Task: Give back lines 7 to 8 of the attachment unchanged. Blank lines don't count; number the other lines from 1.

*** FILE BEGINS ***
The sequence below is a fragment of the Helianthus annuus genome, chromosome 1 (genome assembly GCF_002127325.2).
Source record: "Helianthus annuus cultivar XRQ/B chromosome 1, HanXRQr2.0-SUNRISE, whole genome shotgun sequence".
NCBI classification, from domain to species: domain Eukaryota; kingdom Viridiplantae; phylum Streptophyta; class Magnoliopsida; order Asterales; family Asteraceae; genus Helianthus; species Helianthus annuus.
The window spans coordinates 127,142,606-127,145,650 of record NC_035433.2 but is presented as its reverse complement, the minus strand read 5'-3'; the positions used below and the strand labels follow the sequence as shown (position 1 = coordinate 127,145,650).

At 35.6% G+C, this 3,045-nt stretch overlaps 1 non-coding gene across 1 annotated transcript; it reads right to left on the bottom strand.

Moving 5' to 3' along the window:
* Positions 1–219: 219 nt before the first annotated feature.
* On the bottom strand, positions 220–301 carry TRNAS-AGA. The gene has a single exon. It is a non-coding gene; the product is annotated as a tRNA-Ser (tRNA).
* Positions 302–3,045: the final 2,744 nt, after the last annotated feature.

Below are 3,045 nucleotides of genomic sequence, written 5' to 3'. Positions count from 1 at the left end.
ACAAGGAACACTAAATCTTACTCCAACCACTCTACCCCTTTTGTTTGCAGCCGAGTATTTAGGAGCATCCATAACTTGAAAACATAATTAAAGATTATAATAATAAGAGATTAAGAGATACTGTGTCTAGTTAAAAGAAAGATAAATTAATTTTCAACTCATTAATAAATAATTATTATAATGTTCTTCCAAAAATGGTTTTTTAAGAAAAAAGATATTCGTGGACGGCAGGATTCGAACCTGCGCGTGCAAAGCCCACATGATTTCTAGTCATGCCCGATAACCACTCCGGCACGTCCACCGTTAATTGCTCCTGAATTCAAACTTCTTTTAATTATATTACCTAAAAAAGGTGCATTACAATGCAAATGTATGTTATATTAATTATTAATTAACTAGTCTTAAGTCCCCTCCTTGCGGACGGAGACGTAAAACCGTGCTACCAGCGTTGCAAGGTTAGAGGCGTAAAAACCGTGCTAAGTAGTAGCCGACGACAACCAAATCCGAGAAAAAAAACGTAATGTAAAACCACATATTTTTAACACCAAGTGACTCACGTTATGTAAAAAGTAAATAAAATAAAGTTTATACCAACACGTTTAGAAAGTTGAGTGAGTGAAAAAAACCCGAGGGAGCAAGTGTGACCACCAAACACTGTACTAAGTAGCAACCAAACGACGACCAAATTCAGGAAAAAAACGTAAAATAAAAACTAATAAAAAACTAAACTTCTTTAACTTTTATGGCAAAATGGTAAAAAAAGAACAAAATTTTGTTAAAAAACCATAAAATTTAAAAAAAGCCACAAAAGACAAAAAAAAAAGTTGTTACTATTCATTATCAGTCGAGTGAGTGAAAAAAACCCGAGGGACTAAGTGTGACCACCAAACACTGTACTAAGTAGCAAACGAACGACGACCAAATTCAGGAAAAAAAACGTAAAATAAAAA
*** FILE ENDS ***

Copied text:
* Positions 1–219: 219 nt before the first annotated feature.
* On the bottom strand, positions 220–301 carry TRNAS-AGA. The gene has a single exon. It is a non-coding gene; the product is annotated as a tRNA-Ser (tRNA).